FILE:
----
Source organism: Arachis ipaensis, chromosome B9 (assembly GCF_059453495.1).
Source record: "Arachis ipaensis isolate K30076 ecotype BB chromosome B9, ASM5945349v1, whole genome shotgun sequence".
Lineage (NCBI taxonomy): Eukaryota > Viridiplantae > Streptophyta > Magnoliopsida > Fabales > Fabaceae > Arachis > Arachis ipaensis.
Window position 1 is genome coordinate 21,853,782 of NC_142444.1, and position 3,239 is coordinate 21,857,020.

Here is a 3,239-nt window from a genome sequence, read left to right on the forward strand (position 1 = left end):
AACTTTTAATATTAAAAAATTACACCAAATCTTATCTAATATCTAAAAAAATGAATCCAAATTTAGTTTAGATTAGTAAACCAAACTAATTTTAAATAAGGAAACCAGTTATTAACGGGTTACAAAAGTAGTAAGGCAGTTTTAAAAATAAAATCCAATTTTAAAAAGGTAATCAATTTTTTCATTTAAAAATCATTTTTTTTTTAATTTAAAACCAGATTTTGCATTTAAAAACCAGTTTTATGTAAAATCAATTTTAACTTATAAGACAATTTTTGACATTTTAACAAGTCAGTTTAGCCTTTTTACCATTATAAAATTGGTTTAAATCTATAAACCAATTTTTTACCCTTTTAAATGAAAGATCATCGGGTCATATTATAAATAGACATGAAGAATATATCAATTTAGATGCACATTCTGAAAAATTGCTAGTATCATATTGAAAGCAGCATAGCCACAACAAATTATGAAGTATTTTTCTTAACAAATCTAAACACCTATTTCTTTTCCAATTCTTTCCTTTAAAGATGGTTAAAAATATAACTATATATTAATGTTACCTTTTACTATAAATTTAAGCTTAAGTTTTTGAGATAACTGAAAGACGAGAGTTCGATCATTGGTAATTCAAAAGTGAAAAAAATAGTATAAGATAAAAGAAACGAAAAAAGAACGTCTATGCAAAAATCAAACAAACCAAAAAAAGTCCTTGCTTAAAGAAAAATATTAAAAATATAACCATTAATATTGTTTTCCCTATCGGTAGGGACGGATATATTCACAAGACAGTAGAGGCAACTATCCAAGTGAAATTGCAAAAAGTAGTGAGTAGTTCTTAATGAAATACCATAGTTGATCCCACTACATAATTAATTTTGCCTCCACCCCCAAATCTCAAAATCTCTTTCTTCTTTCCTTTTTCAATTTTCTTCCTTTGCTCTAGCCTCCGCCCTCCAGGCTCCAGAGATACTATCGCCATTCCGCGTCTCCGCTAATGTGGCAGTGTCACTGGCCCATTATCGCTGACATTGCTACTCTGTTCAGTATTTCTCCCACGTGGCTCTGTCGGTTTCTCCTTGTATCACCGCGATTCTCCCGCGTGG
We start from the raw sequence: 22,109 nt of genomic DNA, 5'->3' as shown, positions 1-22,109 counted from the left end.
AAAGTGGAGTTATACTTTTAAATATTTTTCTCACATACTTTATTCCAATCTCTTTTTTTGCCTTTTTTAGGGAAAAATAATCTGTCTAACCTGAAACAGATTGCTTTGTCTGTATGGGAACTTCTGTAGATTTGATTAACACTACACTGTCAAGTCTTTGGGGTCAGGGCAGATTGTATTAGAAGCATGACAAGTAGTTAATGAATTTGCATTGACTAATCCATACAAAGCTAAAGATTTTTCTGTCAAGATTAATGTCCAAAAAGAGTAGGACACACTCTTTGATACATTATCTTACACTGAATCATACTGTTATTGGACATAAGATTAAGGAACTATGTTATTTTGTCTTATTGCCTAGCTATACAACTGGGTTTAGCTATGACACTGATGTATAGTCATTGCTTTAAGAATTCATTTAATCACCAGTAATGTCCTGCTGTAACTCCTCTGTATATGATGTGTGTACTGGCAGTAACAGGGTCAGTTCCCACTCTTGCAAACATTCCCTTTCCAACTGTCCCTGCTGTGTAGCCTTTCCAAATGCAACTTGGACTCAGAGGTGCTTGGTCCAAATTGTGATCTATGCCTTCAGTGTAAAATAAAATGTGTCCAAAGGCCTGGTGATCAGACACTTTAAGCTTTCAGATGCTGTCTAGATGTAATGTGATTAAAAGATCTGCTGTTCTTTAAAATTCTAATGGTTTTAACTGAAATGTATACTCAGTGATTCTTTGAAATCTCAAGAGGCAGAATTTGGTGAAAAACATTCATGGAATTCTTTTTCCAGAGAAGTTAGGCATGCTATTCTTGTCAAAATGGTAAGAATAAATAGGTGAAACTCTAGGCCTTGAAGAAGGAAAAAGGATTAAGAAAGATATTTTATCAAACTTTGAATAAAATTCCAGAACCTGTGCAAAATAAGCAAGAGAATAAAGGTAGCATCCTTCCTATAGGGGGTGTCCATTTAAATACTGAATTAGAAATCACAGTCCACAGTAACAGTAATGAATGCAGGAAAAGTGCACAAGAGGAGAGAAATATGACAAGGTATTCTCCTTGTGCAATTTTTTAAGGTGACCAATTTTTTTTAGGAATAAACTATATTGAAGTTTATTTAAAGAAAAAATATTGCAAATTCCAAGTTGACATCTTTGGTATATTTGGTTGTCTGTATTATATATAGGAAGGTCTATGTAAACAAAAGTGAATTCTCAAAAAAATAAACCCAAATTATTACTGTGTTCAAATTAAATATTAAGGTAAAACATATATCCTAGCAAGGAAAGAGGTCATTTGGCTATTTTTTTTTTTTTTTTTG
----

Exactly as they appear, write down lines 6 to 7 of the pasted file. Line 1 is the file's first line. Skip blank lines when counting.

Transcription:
AACTTTTAATATTAAAAAATTACACCAAATCTTATCTAATATCTAAAAAAATGAATCCAAATTTAGTTTAGATTAGTAAACCAAACTAATTTTAAATAAGGAAACCAGTTATTAACGGGTTACAAAAGTAGTAAGGCAGTTTTAAAAATAAAATCCAATTTTAAAAAGGTAATCAATTTTTTCATTTAAAAATCATTTTTTTTTTAATTTAAAACCAGATTTTGCATTTAAAAACCAGTTTTATGTAAAATCAATTTTAACTTATAAGACAATTTTTGACATTTTAACAAGTCAGTTTAGCCTTTTTACCATTATAAAATTGGTTTAAATCTATAAACCAATTTTTTACCCTTTTAAATGAAAGATCATCGGGTCATATTATAAATAGACATGAAGAATATATCAATTTAGATGCACATTCTGAAAAATTGCTAGTATCATATTGAAAGCAGCATAGCCACAACAAATTATGAAGTATTTTTCTTAACAAATCTAAACACCTATTTCTTTTCCAATTCTTTCCTTTAAAGATGGTTAAAAATATAACTATATATTAATGTTACCTTTTACTATAAATTTAAGCTTAAGTTTTTGAGATAACTGAAAGACGAGAGTTCGATCATTGGTAATTCAAAAGTGAAAAAAATAGTATAAGATAAAAGAAACGAAAAAAGAACGTCTATGCAAAAATCAAACAAACCAAAAAAAGTCCTTGCTTAAAGAAAAATATTAAAAATATAACCATTAATATTGTTTTCCCTATCGGTAGGGACGGATATATTCACAAGACAGTAGAGGCAACTATCCAAGTGAAATTGCAAAAAGTAGTGAGTAGTTCTTAATGAAATACCATAGTTGATCCCACTACATAATTAATTTTGCCTCCACCCCCAAATCTCAAAATCTCTTTCTTCTTTCCTTTTTCAATTTTCTTCCTTTGCTCTAGCCTCCGCCCTCCAGGCTCCAGAGATACTATCGCCATTCCGCGTCTCCGCTAATGTGGCAGTGTCACTGGCCCATTATCGCTGACATTGCTACTCTGTTCAGTATTTCTCCCACGTGGCTCTGTCGGTTTCTCCTTGTATCACCGCGATTCTCCCGCGTGG
We start from the raw sequence: 22,109 nt of genomic DNA, 5'->3' as shown, positions 1-22,109 counted from the left end.